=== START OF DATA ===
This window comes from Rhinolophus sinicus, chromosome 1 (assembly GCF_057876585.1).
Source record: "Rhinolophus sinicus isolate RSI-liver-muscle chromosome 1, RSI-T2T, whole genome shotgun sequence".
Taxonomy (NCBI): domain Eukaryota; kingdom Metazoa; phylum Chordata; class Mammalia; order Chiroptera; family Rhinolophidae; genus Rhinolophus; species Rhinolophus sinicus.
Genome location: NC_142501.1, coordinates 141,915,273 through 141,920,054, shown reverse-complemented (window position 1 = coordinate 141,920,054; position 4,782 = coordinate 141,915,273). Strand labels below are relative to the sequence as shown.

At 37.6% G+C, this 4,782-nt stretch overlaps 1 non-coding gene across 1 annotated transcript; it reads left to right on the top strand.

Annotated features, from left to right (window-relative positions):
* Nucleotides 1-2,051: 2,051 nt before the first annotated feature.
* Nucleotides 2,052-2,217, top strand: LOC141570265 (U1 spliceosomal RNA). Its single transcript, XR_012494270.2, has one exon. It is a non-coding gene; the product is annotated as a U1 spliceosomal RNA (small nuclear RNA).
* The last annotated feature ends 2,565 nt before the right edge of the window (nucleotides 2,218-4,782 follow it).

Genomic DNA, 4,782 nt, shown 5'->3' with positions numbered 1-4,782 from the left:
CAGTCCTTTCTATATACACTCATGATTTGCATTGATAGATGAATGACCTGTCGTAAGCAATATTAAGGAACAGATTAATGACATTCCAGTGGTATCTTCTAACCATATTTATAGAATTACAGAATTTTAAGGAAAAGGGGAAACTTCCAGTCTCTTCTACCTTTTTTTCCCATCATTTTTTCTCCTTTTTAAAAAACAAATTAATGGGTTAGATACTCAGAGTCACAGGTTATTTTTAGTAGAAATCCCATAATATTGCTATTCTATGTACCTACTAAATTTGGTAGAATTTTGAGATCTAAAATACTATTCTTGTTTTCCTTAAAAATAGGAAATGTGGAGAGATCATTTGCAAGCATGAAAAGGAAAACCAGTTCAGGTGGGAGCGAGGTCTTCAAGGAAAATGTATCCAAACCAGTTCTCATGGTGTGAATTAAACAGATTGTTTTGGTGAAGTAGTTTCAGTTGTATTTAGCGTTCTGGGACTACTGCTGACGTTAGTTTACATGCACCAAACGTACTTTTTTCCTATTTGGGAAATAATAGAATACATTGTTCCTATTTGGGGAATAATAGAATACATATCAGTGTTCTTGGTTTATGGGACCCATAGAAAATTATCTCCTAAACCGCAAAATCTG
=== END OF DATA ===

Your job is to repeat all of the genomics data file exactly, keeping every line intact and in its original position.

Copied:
This window comes from Rhinolophus sinicus, chromosome 1 (assembly GCF_057876585.1).
Source record: "Rhinolophus sinicus isolate RSI-liver-muscle chromosome 1, RSI-T2T, whole genome shotgun sequence".
Taxonomy (NCBI): domain Eukaryota; kingdom Metazoa; phylum Chordata; class Mammalia; order Chiroptera; family Rhinolophidae; genus Rhinolophus; species Rhinolophus sinicus.
Genome location: NC_142501.1, coordinates 141,915,273 through 141,920,054, shown reverse-complemented (window position 1 = coordinate 141,920,054; position 4,782 = coordinate 141,915,273). Strand labels below are relative to the sequence as shown.

At 37.6% G+C, this 4,782-nt stretch overlaps 1 non-coding gene across 1 annotated transcript; it reads left to right on the top strand.

Annotated features, from left to right (window-relative positions):
* Nucleotides 1-2,051: 2,051 nt before the first annotated feature.
* Nucleotides 2,052-2,217, top strand: LOC141570265 (U1 spliceosomal RNA). Its single transcript, XR_012494270.2, has one exon. It is a non-coding gene; the product is annotated as a U1 spliceosomal RNA (small nuclear RNA).
* The last annotated feature ends 2,565 nt before the right edge of the window (nucleotides 2,218-4,782 follow it).

Genomic DNA, 4,782 nt, shown 5'->3' with positions numbered 1-4,782 from the left:
CAGTCCTTTCTATATACACTCATGATTTGCATTGATAGATGAATGACCTGTCGTAAGCAATATTAAGGAACAGATTAATGACATTCCAGTGGTATCTTCTAACCATATTTATAGAATTACAGAATTTTAAGGAAAAGGGGAAACTTCCAGTCTCTTCTACCTTTTTTTCCCATCATTTTTTCTCCTTTTTAAAAAACAAATTAATGGGTTAGATACTCAGAGTCACAGGTTATTTTTAGTAGAAATCCCATAATATTGCTATTCTATGTACCTACTAAATTTGGTAGAATTTTGAGATCTAAAATACTATTCTTGTTTTCCTTAAAAATAGGAAATGTGGAGAGATCATTTGCAAGCATGAAAAGGAAAACCAGTTCAGGTGGGAGCGAGGTCTTCAAGGAAAATGTATCCAAACCAGTTCTCATGGTGTGAATTAAACAGATTGTTTTGGTGAAGTAGTTTCAGTTGTATTTAGCGTTCTGGGACTACTGCTGACGTTAGTTTACATGCACCAAACGTACTTTTTTCCTATTTGGGAAATAATAGAATACATTGTTCCTATTTGGGGAATAATAGAATACATATCAGTGTTCTTGGTTTATGGGACCCATAGAAAATTATCTCCTAAACCGCAAAATCTG